Daily Market Brief 21 Aug 2018

Trump picks an easy target

August 21st: Highlights

  • Criticizes Powell for rate hikes
  • Sterling awaits Brexit news
  • Euro continues slow rally

Trump betrays his lack of economic savvy

Donald Trump continued his “if I say it, so shall it be” style of presidency yesterday by criticizing Fed. Chair Jerome Powell (Trump himself nominated Powell back in January) who together with his colleagues on the FOMC have hiked twice so far in 2018 with another hike expected before year-end.

Trump commented that he is “not thrilled” by the hikes despite the policies he has put in place creating an inflationary macroeconomic environment. It is likely that as the effect of tax cuts lessens, the need for rate hikes will lessen through 2019. The Turkish lira remains volatile as traders await the next move from the U.S.

Trump is highly unlikely to have any lasting effect on Fed Policy and the Chairman has made several speeches already in his term commenting on the need for Central Bank independence.

The dollar fell a little in reaction but also due to the news that China and the U.S are going to sit down and discuss trade differences. This encouraged a marginal rise in global risk appetite which often signals a weaker dollar.

The dollar index fell for the fourth consecutive day reaching a low of 95.44 and coming close to threatening what has now become support at 95.25.

Considering your next transfer? Log in to compare live quotes today.

Sterling lost without Brexit

I have said many times that Brexit is the only game in town, often backed by comments from Prime Minister Theresa May. Mrs May commented last week that the level of the pound should be determined by the market, a clear indication that she feels it is reacting solely to what it perceives as the likely effect of whatever Brexit deal, if any, is agreed.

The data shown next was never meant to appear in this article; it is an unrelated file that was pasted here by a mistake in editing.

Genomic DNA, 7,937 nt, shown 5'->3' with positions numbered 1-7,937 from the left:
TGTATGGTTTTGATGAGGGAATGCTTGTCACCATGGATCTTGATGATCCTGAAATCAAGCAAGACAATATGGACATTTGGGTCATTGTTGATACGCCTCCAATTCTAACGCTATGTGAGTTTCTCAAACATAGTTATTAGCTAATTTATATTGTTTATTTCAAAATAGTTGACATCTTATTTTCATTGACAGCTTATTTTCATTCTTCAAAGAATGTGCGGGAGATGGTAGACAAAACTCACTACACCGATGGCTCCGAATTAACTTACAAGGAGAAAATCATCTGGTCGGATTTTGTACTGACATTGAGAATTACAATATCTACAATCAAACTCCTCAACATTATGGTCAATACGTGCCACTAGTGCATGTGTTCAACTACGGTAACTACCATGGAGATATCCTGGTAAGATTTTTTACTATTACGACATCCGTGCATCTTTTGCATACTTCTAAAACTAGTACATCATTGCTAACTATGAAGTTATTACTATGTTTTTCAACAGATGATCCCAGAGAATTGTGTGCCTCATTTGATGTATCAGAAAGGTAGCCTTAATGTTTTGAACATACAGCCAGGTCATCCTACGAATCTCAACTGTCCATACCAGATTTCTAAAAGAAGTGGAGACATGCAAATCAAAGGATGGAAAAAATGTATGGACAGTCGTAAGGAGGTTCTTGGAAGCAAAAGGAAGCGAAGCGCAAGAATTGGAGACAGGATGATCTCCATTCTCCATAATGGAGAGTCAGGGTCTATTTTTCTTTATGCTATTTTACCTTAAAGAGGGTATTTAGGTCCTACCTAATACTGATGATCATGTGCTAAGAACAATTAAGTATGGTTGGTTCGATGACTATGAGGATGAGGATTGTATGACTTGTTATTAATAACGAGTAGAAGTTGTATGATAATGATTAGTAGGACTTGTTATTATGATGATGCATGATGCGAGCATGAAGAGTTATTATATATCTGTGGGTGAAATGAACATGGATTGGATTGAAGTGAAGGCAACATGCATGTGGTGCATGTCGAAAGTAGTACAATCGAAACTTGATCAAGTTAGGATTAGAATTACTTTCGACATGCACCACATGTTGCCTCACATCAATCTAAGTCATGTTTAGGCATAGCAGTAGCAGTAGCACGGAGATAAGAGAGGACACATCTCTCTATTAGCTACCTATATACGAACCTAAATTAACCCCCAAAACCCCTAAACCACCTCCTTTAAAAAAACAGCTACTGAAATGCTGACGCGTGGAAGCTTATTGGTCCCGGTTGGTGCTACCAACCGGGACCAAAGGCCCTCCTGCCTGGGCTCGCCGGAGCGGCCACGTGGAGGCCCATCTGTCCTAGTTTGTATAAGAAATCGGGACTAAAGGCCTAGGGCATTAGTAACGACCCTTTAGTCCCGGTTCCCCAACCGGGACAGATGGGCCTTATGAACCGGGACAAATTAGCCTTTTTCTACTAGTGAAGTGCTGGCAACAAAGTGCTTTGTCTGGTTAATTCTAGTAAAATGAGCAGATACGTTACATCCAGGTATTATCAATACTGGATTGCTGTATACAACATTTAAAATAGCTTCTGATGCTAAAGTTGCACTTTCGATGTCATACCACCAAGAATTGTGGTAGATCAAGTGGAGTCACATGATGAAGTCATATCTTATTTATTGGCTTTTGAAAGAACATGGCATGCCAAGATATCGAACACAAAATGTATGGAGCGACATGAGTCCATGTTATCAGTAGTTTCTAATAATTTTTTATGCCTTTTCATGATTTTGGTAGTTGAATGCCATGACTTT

It started the week on a run of six consecutive “down” weeks. This week started brightly, rising against a weaker dollar to a high of 1.2801 and has continued to climb overnight, reaching a high (0600 BST) of 1.2830

Brussels is apparently set to reject the latest set of proposals which emerged from the recent Chequers meeting. The solution suggested for the question of the Irish border is now considered unworkable.

So far, Brussels has not acknowledged to any degree the possible impact on mainland Europe of no deal apart from the issuance of several communiques which allude to the budget and trading in accordance with WTO regulations. Very soon Dublin is likely to realize it has overplayed its hand since no deal would be an undoubted catastrophe for the Irish economy.

Euro climbs against weaker dollar

It is an interesting fact that the euro appears no more or less volatile than any other G7 currency despite the ECB barely taking any notice of the single currency’s level and not devising any policies targeting a direction let alone a specific point.

Yesterday it rose versus the dollar for the sixth time in the past seven sessions, reaching 1.1485 and continuing in Asia reaching 1.1530.

Fresh losses by the Turkish Lira have had little new effect upon the single currency as the risk of contagion subsides.

Greece emerged from its third and last bailout yesterday and it’s Prime Minister had some damning words for the euro commenting that it is unsustainable in its current form. These sentiments have been backed up by the new Italian Government which is calling for reform of the currency.

While the euro rises versus the dollar, it is also making significant inroads versus the pound. Yesterday, it reached 1.1127 and looks set on a path to break 1.1000 which equates to one euro equalling just below ninety-one pence.

There are no significant data releases the week which leaves traders free to consider last week’s mixed bag.

Have a great day!

About Alan Hill

Alan has been involved in the FX market for more than 25 years and brings a wealth of experience to his content. His knowledge has been gained while trading through some of the most volatile periods of recent history. His commentary relies on an understanding of past events and how they will affect future market performance.”